How will these values, principles and upbringing be applied? By whom? How will you gain buy-in?


That was a damn fine post. When I first started commenting here, I did sometimes think along those lines of “omg why bother with certain people; it’s so pointless” but I came to think differently, particularly when a regular Mammotheer (it was wwth or Paradoxical Intention) noted that their responses were more for lurkers or bystanders than for the actual people they were arguing with. That struck a giant chord.

Take care of yourself – busy end of term is unavoidable, but it can leave you more vulnerable to mental and/or physical ill-health (as I’m sure you know).
I’d love to hear more about your studies when/if you feel up to it 🙂

You guys may want to skip this for general grossness and whineyness, but my anxiety is currently off the charts. Does anyone else always get violent chills and violent vomiting the day after they drink? Sorry to TMI, but I just threw up yesterday’s lunch completely undigested, and now I can’t even hold down water, and I’m having my usual post ETOH with friends panic attacks.

@DawnPurityseeker, that could be all sorts of things, as simple as dehydration and anxiety or as complex as, well, as nasty things. I’d suggest talking to a doctor about it. (And, uh, no more drinking like that, too)

<3 feel better soon, my duck! Avoid caffeine, try to get some water in you, stay calm and still. I get that way with panic attacks sometime.

EDIT: That was a great post, dslucia. Really good! There’s a lot of value in “niceness”, and quite often when someone says that their meanness is just about being “honest” they’re just using that as an excuse to not put the work in. Considering others when you communicate is important, and there doesn’t have to be any implication of lying when you’re being nice. A good topic to write about, that.


Going to be a little blunt here, so you may skip it if you wish.


Yes, I used to regularly get chills, shakes and vomiting after drinking. It’s called the DTs. Not a good sign at all, OK? Go talk to the quack, and be honest with them.

So much great stuff here!

1. kupo, thanks so much for the comment about what feministguy said about the cancer ward. I lost both parents to cancer and found it hurtful and offensive. I also find it telling that feministguy has completely ignored everything said about that here.

2. wwth, I’m so often amazed at the kindness and restraint you show to newbies and trolls. I’m an impatient person and try to emulate your behavior (with mixed results! ;p)

3. Axe, you are just wonderfulness. I’ve made peace with my ace-ness because of you, too. Mine is probably hormonal since it came on during perimenopause and I mentally fought it only because it was different from what the rest of my life has been. Reading you and the other ace folk here enabled me to have a think about it and conclude that it’s okay to feel the way I feel, if that makes any sense.

4. I still have to suss out the comments about being nice. I’ve never considered myself to be nice; I consider myself to be reasonable. Maybe my confusion is between niceness and kindness?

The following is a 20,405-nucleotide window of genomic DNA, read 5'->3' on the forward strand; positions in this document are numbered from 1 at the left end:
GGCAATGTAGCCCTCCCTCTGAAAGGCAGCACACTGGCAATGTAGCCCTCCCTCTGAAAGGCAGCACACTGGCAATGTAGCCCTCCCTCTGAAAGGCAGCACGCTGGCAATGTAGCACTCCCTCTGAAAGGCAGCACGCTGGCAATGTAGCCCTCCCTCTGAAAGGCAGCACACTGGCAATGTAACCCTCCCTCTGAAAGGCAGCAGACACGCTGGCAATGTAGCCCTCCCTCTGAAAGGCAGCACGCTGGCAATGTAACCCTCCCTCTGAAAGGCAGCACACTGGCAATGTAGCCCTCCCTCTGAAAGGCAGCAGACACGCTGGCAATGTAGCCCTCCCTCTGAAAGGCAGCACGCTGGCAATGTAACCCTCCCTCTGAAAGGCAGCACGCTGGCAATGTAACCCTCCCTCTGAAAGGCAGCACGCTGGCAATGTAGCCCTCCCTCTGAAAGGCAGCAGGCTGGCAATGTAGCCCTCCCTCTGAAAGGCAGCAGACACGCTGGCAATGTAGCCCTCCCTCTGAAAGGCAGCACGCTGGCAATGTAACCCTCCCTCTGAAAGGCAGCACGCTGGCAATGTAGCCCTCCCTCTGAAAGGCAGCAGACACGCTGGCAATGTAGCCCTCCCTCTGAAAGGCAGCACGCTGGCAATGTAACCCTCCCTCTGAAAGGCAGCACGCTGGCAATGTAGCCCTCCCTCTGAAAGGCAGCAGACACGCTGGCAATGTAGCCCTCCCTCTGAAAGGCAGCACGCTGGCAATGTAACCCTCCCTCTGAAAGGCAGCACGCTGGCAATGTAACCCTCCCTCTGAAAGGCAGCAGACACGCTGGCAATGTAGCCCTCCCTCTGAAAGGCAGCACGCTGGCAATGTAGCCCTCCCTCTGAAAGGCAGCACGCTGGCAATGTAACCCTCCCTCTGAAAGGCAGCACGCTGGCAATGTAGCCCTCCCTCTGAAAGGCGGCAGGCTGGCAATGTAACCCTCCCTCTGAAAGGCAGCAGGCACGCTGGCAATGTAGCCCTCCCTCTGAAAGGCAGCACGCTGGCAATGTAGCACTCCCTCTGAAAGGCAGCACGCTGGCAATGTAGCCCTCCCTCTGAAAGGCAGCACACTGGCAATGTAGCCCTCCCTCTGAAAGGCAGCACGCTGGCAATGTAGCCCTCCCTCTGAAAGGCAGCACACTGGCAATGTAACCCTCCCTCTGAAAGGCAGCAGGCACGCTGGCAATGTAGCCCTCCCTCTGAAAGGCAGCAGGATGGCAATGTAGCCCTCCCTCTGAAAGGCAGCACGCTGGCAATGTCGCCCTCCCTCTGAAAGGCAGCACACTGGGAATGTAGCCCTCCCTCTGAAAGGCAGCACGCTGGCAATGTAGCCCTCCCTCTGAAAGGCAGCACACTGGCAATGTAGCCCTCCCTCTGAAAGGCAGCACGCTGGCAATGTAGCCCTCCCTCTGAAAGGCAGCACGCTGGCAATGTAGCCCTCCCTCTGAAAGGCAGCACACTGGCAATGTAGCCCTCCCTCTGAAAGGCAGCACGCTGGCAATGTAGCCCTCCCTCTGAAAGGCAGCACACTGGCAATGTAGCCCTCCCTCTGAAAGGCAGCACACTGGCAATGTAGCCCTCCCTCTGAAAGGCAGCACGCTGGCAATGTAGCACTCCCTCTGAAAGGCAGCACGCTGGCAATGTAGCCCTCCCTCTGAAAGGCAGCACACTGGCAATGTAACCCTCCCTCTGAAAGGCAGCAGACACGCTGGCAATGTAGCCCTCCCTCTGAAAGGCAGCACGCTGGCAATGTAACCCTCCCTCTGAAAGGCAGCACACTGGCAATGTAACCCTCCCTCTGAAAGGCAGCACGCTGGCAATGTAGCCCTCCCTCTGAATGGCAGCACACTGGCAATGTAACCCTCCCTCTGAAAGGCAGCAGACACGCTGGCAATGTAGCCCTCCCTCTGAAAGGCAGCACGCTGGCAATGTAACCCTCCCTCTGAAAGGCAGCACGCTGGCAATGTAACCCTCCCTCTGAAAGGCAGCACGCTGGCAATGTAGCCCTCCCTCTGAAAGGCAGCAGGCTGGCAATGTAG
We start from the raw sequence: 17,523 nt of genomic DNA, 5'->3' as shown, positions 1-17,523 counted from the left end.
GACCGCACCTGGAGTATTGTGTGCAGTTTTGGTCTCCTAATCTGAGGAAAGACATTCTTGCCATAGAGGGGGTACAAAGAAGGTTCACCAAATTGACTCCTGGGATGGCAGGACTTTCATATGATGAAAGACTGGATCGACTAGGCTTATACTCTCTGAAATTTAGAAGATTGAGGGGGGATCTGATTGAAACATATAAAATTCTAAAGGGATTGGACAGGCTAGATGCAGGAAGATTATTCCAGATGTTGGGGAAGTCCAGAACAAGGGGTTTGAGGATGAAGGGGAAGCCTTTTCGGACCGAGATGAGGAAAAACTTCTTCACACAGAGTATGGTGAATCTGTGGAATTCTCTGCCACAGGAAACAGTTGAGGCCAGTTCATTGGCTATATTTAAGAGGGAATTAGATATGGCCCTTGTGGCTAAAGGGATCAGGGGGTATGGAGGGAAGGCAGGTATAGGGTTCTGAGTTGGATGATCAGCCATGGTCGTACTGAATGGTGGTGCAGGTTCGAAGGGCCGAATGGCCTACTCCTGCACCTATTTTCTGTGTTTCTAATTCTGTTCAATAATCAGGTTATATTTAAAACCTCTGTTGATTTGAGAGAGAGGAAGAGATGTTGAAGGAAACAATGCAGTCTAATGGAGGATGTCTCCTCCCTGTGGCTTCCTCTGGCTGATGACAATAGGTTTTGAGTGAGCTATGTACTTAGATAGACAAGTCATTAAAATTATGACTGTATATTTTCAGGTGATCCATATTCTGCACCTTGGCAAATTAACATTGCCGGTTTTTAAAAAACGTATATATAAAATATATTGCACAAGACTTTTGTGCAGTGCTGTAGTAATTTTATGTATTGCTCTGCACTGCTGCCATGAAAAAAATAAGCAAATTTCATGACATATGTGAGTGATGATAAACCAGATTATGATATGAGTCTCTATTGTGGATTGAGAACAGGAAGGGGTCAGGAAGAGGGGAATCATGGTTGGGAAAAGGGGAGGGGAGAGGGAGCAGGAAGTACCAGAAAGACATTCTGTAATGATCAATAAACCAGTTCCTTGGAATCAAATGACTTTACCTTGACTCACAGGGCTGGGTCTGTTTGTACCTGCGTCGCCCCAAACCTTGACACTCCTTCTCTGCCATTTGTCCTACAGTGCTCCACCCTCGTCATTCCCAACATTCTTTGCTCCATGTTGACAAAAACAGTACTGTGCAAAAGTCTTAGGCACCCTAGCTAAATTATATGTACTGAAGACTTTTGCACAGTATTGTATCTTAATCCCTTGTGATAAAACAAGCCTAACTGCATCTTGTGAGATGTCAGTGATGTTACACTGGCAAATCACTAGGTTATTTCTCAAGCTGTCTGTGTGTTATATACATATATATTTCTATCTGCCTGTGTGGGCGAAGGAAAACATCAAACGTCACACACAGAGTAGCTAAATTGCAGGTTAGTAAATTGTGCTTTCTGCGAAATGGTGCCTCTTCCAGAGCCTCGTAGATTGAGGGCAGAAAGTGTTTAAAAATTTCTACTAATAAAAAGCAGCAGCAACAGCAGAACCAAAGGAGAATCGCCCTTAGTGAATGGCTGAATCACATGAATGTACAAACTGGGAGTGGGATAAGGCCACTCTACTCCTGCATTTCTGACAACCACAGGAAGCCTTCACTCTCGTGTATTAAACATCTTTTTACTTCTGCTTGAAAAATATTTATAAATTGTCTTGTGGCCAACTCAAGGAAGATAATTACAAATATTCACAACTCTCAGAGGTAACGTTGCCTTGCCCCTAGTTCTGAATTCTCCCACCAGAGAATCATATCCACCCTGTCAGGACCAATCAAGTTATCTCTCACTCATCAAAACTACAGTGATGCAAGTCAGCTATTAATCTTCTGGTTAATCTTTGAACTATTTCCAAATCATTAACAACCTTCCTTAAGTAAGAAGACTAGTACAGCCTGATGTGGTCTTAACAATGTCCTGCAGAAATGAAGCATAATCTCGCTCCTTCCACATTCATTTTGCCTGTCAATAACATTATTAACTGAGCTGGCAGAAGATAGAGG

These are what stand out to me today and this is not to gloss over everyone else’s wonderful contributions. I love you all!

shadow play

delirium tremens come only after some days without alcohol, if someone is alcoholic and they try to “cold turkey” or can’t drink. usually 5 days to 1 weeks and with hallucinations often. vomit next day after drinking is not delirium tremens. I also experienced this, especially if I drank plenty of spirit alcohol like vodka. that following day I even can’t drink water without vomit, and my brother had these symptoms many times too after we we drank together. it is only a hangover.

dawn purity, what I did in this situation only sip water. don’t even swallow. just keep your mouth so it will not go dry. you seem to tell this story if it happened to you before, so I hope for you the symptoms don’t last for more than one day and you know what helps for you. if it is for more than 1 day, maybe go to the doctor.


Respectfully, my friend, you are talking to an alcoholic here.

The DTs can kick in after 6 hours of not drinking. I know. Had them every morning for a couple years. They were no different at all to the final withdrawals when I quit drinking.

Now, having the DTs once or twice doesn’t mean you’re an alcoholic. But it means there is something wrong that does need checking.

I’ve gotten tremors and vomiting from just dehydration. Also, from anxiety. The symptoms suggest hyper-activation of the autonomic system, and a lot can cause that. Caffeine, DT as you mention, etc.

Don’t panic about it too much! Do see a doctor and tell them. They’ll be able to screen out a lot of the causes right quick. Otherwise? Go drink a big glass of water and chill out a bit; there are no worlds where that’s a bad idea. I like hot water with a bit of lemon in! It helps.

Or it’s a hangover. Or something else. We don’t know. Don’t internet diagnose.

And thanks, Hambeast. Although I thought I was one of the mean ones!

I do think niceness and kindness aren’t quite the same thing. I associate kindness with being caring and compassionate. Niceness is more on the surface, an impression people get of someone, I guess. It can be genuine or it can be performative. Things like smiling at people, speaking pleasantly. Those might just be my own personal pulled out of my ass definitions though.

Respectfully, my friend, you are talking to an alcoholic here.